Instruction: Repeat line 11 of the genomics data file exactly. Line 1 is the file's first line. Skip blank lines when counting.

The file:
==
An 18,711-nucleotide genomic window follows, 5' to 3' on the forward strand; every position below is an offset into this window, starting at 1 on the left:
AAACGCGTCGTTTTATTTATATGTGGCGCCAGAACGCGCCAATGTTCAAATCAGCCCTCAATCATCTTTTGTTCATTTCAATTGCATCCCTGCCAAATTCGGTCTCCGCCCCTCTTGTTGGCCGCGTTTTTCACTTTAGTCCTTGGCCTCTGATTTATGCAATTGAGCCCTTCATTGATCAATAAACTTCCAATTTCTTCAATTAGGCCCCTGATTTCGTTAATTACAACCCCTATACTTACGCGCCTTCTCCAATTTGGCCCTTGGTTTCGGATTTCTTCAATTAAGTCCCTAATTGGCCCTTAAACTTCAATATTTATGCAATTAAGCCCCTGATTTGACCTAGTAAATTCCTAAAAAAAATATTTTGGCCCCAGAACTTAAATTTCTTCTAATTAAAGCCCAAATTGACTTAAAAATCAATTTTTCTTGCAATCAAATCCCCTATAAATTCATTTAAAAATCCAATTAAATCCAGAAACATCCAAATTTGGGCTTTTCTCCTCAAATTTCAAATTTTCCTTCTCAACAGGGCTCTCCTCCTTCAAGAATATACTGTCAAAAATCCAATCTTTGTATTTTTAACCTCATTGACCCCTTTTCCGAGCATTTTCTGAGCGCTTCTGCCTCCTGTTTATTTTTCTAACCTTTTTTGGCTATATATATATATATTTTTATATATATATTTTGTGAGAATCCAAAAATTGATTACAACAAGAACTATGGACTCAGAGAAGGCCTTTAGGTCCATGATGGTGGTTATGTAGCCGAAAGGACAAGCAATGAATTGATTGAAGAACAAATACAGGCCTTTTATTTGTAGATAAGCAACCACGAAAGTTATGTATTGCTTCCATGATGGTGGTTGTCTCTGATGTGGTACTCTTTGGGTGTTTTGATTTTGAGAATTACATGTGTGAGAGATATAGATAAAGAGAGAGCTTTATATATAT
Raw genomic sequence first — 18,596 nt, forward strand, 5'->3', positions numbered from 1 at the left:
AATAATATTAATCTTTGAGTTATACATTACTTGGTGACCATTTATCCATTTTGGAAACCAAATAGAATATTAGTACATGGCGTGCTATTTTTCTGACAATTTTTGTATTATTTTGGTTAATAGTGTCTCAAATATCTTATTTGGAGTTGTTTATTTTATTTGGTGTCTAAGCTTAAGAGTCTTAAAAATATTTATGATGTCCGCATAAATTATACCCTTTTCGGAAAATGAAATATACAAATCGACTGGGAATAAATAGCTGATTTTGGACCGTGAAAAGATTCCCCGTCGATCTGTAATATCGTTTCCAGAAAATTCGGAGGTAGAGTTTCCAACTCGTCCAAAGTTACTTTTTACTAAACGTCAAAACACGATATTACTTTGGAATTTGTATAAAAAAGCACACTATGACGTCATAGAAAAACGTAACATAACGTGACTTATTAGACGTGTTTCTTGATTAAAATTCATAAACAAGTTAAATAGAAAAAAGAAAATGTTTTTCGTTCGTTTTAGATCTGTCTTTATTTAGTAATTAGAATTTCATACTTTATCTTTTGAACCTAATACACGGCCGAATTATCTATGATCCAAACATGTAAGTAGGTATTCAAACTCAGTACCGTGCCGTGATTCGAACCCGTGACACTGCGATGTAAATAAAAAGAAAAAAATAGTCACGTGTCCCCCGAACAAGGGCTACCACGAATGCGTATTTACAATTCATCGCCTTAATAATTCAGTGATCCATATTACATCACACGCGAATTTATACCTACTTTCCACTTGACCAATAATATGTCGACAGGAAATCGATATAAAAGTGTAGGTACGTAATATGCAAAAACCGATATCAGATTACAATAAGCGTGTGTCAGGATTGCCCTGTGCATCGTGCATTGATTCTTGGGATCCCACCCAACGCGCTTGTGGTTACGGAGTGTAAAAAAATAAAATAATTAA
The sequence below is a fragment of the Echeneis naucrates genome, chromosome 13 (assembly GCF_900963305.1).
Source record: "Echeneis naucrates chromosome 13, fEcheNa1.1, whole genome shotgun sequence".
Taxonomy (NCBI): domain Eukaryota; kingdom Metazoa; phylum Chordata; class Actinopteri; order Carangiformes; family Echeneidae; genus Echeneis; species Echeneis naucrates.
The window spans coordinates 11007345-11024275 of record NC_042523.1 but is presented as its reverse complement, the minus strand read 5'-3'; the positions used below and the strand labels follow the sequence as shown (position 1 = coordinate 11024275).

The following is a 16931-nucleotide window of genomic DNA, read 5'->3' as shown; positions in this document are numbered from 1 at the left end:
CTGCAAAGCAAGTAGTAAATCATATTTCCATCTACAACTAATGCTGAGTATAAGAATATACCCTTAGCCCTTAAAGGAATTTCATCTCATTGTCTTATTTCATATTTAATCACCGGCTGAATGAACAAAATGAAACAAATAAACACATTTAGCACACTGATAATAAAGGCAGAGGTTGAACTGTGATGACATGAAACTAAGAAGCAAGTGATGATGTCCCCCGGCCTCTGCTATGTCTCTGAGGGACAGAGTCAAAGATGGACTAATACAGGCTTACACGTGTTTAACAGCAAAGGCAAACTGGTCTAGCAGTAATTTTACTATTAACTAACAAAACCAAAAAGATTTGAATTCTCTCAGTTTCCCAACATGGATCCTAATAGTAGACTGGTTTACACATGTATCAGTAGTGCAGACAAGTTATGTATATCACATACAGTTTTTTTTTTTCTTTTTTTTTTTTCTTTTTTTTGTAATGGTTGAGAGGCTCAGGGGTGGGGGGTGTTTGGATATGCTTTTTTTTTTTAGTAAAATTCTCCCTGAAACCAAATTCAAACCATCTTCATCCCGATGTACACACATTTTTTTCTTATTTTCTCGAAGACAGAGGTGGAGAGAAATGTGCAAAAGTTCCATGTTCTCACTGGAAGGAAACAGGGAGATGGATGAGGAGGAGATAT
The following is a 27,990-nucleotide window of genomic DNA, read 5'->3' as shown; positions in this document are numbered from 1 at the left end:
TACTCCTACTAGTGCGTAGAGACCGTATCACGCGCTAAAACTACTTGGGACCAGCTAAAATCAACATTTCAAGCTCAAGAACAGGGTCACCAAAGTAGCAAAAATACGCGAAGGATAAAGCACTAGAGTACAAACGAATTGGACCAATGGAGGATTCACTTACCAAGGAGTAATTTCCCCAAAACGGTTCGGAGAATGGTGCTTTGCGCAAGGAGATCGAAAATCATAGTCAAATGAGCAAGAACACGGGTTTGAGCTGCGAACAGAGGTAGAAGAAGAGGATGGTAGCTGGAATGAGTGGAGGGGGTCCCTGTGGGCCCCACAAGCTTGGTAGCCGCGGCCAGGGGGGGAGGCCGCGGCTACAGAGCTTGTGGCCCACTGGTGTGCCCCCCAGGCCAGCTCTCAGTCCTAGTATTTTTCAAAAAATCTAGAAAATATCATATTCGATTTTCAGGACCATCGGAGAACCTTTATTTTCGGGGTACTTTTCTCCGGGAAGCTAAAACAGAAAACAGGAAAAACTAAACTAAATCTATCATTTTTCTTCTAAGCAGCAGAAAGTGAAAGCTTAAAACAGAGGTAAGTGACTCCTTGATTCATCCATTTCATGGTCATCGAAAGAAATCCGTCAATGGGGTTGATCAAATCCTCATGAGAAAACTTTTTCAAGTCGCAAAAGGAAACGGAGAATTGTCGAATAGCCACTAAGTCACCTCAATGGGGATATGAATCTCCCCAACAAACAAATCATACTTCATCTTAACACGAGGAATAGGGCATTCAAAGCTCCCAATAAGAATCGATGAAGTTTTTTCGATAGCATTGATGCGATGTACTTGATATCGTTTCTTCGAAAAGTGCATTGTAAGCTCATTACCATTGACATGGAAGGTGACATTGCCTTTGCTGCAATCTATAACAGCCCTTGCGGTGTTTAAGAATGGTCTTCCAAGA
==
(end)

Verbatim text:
The following is a 27,990-nucleotide window of genomic DNA, read 5'->3' as shown; positions in this document are numbered from 1 at the left end: